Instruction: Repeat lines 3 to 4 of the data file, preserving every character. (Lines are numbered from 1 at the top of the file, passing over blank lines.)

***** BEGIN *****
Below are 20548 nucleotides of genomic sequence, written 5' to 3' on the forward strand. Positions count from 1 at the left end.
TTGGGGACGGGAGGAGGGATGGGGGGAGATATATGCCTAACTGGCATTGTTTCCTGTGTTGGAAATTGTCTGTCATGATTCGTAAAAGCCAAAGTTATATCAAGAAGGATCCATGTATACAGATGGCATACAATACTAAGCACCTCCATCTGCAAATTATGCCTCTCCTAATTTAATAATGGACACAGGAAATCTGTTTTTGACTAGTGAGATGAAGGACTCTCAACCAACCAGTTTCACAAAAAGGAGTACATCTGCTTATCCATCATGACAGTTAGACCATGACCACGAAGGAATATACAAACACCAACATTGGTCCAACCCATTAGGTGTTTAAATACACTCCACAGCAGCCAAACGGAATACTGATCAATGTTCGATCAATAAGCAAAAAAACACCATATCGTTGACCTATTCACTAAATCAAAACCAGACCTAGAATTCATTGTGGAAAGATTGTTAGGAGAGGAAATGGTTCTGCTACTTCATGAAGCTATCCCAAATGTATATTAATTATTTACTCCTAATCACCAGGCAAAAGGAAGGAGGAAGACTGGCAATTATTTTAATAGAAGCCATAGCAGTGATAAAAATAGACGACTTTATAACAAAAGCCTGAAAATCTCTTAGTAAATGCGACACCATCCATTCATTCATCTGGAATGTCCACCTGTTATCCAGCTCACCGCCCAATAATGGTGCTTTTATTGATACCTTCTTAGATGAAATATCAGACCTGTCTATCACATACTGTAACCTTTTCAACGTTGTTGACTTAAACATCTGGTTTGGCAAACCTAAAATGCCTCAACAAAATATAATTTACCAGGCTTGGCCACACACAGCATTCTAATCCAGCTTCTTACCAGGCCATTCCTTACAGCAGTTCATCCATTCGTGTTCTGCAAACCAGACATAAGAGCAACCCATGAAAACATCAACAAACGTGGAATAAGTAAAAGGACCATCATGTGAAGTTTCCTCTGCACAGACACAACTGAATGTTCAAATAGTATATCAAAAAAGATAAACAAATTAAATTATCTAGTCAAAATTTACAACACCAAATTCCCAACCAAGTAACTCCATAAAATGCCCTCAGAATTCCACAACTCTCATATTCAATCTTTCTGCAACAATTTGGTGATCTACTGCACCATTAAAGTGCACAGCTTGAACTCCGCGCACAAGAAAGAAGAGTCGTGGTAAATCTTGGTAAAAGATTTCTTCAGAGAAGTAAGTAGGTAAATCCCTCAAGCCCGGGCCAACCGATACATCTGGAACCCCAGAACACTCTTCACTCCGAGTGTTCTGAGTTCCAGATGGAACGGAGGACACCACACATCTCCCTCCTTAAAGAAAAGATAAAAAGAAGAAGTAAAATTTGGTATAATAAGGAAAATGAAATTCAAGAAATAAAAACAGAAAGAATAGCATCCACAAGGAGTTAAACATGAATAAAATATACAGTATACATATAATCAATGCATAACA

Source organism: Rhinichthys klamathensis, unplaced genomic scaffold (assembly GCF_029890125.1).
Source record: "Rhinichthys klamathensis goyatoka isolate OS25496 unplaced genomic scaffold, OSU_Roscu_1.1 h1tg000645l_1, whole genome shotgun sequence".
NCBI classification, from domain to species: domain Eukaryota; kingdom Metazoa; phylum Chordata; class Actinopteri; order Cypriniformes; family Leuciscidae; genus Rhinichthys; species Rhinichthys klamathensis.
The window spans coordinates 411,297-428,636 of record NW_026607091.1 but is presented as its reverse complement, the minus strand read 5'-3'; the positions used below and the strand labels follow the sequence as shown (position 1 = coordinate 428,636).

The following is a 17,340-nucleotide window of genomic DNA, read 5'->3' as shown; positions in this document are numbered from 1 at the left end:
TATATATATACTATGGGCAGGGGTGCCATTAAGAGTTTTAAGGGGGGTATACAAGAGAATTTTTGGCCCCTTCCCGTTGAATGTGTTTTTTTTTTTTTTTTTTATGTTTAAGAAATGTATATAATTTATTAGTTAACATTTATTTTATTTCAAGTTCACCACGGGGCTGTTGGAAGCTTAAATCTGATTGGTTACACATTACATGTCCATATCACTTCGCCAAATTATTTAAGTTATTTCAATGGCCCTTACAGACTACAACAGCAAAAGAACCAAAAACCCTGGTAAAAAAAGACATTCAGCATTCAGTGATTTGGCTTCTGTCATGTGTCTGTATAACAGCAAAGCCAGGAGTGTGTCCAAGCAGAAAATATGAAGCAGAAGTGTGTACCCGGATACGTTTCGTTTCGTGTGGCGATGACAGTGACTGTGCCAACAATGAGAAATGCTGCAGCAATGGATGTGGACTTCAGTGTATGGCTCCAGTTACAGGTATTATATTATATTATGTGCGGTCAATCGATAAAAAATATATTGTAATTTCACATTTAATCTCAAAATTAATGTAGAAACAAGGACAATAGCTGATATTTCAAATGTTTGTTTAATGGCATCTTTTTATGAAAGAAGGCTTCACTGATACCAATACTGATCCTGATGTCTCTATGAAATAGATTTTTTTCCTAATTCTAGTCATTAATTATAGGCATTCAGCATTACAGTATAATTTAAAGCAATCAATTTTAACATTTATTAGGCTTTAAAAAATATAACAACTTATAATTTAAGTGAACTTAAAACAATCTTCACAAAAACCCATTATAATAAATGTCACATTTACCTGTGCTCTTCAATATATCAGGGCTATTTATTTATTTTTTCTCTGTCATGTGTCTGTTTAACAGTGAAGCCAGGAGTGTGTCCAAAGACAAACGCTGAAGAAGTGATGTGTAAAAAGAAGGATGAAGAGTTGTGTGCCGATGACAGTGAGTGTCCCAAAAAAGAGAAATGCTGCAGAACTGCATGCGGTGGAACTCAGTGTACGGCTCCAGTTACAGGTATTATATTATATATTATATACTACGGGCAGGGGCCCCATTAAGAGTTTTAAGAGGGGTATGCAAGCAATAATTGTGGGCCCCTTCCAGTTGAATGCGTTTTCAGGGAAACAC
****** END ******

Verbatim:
Source organism: Rhinichthys klamathensis, unplaced genomic scaffold (assembly GCF_029890125.1).
Source record: "Rhinichthys klamathensis goyatoka isolate OS25496 unplaced genomic scaffold, OSU_Roscu_1.1 h1tg000645l_1, whole genome shotgun sequence".